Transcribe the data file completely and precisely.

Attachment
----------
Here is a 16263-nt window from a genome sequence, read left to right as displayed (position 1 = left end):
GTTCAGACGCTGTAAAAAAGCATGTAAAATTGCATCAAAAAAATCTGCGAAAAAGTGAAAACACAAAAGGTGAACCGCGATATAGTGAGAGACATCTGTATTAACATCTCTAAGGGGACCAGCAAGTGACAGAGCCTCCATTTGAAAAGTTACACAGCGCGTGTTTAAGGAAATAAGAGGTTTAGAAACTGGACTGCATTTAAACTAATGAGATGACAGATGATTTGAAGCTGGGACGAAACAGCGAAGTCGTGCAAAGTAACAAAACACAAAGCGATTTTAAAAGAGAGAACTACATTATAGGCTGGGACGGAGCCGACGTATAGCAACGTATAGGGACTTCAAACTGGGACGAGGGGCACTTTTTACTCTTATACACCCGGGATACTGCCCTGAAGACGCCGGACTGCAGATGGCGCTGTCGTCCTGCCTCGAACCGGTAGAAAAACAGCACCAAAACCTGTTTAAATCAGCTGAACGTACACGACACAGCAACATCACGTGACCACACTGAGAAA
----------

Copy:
Here is a 16263-nt window from a genome sequence, read left to right as displayed (position 1 = left end):
GTTCAGACGCTGTAAAAAAGCATGTAAAATTGCATCAAAAAAATCTGCGAAAAAGTGAAAACACAAAAGGTGAACCGCGATATAGTGAGAGACATCTGTATTAACATCTCTAAGGGGACCAGCAAGTGACAGAGCCTCCATTTGAAAAGTTACACAGCGCGTGTTTAAGGAAATAAGAGGTTTAGAAACTGGACTGCATTTAAACTAATGAGATGACAGATGATTTGAAGCTGGGACGAAACAGCGAAGTCGTGCAAAGTAACAAAACACAAAGCGATTTTAAAAGAGAGAACTACATTATAGGCTGGGACGGAGCCGACGTATAGCAACGTATAGGGACTTCAAACTGGGACGAGGGGCACTTTTTACTCTTATACACCCGGGATACTGCCCTGAAGACGCCGGACTGCAGATGGCGCTGTCGTCCTGCCTCGAACCGGTAGAAAAACAGCACCAAAACCTGTTTAAATCAGCTGAACGTACACGACACAGCAACATCACGTGACCACACTGAGAAA